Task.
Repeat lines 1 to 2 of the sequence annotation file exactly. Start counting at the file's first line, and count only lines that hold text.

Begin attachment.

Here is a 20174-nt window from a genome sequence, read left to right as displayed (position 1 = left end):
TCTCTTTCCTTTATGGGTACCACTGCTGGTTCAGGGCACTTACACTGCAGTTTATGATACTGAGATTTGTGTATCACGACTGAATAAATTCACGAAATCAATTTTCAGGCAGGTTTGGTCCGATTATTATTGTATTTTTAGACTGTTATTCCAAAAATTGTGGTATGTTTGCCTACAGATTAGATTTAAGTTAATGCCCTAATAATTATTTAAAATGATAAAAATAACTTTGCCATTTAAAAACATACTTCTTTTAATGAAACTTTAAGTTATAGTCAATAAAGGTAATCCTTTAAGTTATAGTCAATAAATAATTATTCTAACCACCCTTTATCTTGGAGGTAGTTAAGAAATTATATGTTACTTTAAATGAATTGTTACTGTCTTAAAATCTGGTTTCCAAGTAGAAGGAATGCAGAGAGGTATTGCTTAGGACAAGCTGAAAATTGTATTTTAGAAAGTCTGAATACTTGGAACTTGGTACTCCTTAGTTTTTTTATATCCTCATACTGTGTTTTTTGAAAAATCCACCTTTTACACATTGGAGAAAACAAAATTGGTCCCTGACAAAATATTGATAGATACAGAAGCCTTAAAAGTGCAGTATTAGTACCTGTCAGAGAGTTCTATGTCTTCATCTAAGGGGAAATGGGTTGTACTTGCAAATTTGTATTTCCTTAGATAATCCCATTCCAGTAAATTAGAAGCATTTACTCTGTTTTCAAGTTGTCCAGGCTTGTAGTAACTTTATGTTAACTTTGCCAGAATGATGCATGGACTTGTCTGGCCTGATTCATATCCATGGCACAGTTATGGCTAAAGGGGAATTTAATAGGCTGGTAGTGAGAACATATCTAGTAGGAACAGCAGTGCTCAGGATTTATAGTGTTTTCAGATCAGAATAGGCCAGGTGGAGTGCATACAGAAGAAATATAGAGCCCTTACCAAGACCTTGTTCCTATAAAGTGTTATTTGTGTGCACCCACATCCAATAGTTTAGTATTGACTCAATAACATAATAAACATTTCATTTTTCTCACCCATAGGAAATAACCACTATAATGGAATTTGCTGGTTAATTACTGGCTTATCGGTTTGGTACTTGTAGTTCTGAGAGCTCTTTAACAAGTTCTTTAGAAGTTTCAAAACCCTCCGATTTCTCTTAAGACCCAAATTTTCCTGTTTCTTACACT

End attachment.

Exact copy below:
Here is a 20174-nt window from a genome sequence, read left to right as displayed (position 1 = left end):
TCTCTTTCCTTTATGGGTACCACTGCTGGTTCAGGGCACTTACACTGCAGTTTATGATACTGAGATTTGTGTATCACGACTGAATAAATTCACGAAATCAATTTTCAGGCAGGTTTGGTCCGATTATTATTGTATTTTTAGACTGTTATTCCAAAAATTGTGGTATGTTTGCCTACAGATTAGATTTAAGTTAATGCCCTAATAATTATTTAAAATGATAAAAATAACTTTGCCATTTAAAAACATACTTCTTTTAATGAAACTTTAAGTTATAGTCAATAAAGGTAATCCTTTAAGTTATAGTCAATAAATAATTATTCTAACCACCCTTTATCTTGGAGGTAGTTAAGAAATTATATGTTACTTTAAATGAATTGTTACTGTCTTAAAATCTGGTTTCCAAGTAGAAGGAATGCAGAGAGGTATTGCTTAGGACAAGCTGAAAATTGTATTTTAGAAAGTCTGAATACTTGGAACTTGGTACTCCTTAGTTTTTTTATATCCTCATACTGTGTTTTTTGAAAAATCCACCTTTTACACATTGGAGAAAACAAAATTGGTCCCTGACAAAATATTGATAGATACAGAAGCCTTAAAAGTGCAGTATTAGTACCTGTCAGAGAGTTCTATGTCTTCATCTAAGGGGAAATGGGTTGTACTTGCAAATTTGTATTTCCTTAGATAATCCCATTCCAGTAAATTAGAAGCATTTACTCTGTTTTCAAGTTGTCCAGGCTTGTAGTAACTTTATGTTAACTTTGCCAGAATGATGCATGGACTTGTCTGGCCTGATTCATATCCATGGCACAGTTATGGCTAAAGGGGAATTTAATAGGCTGGTAGTGAGAACATATCTAGTAGGAACAGCAGTGCTCAGGATTTATAGTGTTTTCAGATCAGAATAGGCCAGGTGGAGTGCATACAGAAGAAATATAGAGCCCTTACCAAGACCTTGTTCCTATAAAGTGTTATTTGTGTGCACCCACATCCAATAGTTTAGTATTGACTCAATAACATAATAAACATTTCATTTTTCTCACCCATAGGAAATAACCACTATAATGGAATTTGCTGGTTAATTACTGGCTTATCGGTTTGGTACTTGTAGTTCTGAGAGCTCTTTAACAAGTTCTTTAGAAGTTTCAAAACCCTCCGATTTCTCTTAAGACCCAAATTTTCCTGTTTCTTACACT